TSM: Tell us about your latest novel, The Alphabet House.

JAO: Even though it is the one that is most recently published in the US, it is, in fact, my very first published novel.

Although the first part of the book takes place during the Second World War, it is not a war novel; it is a description of human relationships that are subjected to an incomprehensible pressure in extreme conditions.

Of all the novels I have written (except perhaps The Washington Decree), this is probably the most suited to be adapted into a movie. I have certainly used my background in film making when I wrote it and thought along the lines of a top movie in the Cinemascope format with a great cas .

TSM: How much research did you have to do to write a book set during WWII?

JAO: Research is essential. My research for The Alphabet House took several years, not least because at the time I was not writing full-time.

TSM: What do you think is the biggest misconception Americans have about Scandinavia since lots of people think everything there is like The Girl with the Dragon Tattoo?

JAO: Except for the winters, in my opinion and in my experience, Scandinavia is the most sublime spot on earth and for so many reasons.

TSM: What are you working on now?

JAO: Right now I am writing on volume 7 in the Department Q series. It is great fun because now I have reached the point in the series where I begin to reveal some of the secrets of the long story. In fact, in this novel you will learn a lot about Rose. She has a very colorful background, I can tell you.

TSM: Do you outline?

JAO: I always work out a synopsis before I set out writing a new novel. It is very important to me that it is carefully thought out. One of the most important elements in the synopsis is that I have to know exactly why I want to write this novel. The themes surrounding the basic plot appear by themselves once you know the answer to the why.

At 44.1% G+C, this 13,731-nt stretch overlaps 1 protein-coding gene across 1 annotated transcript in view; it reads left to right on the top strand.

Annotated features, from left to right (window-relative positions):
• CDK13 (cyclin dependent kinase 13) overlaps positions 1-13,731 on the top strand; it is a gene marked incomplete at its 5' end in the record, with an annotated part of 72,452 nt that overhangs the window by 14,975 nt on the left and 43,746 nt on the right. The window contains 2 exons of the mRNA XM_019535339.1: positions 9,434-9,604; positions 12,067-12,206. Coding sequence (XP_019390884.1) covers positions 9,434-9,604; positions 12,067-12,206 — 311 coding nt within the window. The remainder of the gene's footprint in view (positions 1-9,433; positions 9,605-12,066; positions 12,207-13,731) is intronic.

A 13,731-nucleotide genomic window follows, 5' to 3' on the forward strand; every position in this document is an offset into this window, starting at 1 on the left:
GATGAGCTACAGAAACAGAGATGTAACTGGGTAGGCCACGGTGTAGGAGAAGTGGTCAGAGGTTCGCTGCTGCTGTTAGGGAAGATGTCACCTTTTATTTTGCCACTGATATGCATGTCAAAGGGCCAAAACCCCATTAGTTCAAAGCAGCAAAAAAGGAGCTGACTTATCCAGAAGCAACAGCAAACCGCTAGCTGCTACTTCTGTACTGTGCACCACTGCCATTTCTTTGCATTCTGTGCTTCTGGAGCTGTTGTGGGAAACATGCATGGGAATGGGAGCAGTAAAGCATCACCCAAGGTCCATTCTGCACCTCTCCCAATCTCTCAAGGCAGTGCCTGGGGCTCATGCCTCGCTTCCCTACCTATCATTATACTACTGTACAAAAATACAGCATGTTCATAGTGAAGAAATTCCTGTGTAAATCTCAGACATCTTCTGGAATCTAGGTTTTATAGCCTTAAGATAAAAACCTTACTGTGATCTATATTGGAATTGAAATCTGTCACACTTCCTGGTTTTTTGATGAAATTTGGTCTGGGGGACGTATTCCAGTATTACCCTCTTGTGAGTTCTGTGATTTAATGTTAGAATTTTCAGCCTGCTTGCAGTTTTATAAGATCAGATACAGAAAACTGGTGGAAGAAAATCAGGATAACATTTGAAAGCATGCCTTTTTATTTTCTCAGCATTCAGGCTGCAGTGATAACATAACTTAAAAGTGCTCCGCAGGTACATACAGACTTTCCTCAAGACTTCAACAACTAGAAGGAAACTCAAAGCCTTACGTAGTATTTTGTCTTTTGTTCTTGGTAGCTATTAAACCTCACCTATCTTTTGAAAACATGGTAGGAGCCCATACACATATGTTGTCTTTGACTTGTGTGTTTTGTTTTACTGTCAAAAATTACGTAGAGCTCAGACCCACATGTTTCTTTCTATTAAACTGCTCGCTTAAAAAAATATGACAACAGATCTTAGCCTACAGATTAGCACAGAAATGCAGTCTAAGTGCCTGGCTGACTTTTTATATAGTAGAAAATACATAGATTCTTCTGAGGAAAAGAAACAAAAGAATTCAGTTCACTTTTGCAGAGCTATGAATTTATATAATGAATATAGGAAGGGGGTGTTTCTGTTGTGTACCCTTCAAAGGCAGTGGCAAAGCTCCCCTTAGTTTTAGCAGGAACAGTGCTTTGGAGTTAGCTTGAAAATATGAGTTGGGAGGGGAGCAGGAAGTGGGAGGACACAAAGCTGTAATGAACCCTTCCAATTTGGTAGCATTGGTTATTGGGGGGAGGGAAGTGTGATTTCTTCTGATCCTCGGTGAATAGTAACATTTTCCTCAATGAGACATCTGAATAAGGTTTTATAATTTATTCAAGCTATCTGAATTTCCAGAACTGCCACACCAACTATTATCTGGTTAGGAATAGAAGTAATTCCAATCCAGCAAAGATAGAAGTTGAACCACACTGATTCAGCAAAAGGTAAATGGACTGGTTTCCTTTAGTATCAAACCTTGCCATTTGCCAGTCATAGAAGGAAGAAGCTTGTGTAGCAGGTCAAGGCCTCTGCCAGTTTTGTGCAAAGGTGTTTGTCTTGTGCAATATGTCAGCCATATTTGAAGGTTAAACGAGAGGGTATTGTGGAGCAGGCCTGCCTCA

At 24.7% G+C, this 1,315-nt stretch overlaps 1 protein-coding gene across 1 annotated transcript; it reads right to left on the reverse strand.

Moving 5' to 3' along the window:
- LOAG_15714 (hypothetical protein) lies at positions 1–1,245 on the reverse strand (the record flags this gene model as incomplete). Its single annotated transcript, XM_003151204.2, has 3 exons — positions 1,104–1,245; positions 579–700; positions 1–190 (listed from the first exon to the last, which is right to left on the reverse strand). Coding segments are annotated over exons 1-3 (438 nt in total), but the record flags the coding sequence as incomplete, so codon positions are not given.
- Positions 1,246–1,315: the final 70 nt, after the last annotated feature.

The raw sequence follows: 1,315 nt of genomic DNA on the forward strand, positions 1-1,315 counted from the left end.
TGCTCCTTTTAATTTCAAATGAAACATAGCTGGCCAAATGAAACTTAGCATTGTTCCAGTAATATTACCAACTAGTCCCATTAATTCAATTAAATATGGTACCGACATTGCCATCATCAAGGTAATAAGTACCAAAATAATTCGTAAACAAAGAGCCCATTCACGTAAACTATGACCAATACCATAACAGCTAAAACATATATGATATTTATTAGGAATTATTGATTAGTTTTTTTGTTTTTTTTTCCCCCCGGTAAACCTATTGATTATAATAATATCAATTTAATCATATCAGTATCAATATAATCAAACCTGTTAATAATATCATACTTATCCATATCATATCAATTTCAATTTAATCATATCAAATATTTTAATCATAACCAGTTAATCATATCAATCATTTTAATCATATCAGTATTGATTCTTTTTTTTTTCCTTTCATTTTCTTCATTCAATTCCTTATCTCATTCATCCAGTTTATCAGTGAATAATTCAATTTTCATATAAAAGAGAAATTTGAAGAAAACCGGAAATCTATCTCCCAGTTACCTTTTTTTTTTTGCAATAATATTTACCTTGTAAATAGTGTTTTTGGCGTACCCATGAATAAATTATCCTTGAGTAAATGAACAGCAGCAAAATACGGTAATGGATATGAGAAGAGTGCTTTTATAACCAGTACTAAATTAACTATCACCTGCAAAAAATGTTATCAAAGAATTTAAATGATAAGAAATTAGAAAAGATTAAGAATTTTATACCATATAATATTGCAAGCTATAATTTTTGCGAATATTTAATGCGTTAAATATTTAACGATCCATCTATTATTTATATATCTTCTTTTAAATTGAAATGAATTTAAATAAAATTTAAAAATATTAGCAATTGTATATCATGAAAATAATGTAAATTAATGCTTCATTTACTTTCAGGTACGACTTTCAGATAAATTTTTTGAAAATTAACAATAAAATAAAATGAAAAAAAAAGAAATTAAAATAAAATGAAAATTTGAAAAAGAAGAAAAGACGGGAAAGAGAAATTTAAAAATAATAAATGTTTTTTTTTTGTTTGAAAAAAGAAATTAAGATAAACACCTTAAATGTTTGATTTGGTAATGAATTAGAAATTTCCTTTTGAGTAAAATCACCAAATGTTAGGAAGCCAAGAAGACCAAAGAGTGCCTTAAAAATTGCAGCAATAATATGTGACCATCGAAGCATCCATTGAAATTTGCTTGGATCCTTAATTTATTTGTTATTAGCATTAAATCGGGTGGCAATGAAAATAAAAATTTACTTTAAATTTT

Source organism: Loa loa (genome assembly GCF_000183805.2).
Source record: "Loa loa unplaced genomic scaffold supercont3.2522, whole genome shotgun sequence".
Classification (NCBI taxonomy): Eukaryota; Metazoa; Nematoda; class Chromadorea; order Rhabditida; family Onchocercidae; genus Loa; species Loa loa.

TSM: Tell us about the Department Q series?

JAO: Before I wrote the first sentence of the first novel, I wrote the synopsis for the overall story of 4500 pages, which will span the entire series of ten volumes. I wanted each individual book to be a stand-alone, but if you choose to read the entire series, you will also end up with an overall story together with the background stories of our friends Carl, Rose, and Assad. Each individual character has his/her own important function throughout this long series. I knew each of their stories from the very beginning. What is Rose’s real story, where does Assad come from and why, and, not least, what lies behind the troubled soul of Carl?

TSM: What’s the best thing about being a writer?

JAO: I started to write to get more time, especially more time for my family. That hasn’t really worked out and now my success has meant that I probably work harder than I would have done in other jobs. Having said that, I also write to get read; I am not the kind of person who writes for a drawer in my desk. To me the best thing about being a writer is that people actually like to read what I write.

Posted in Blog Article, Interviews.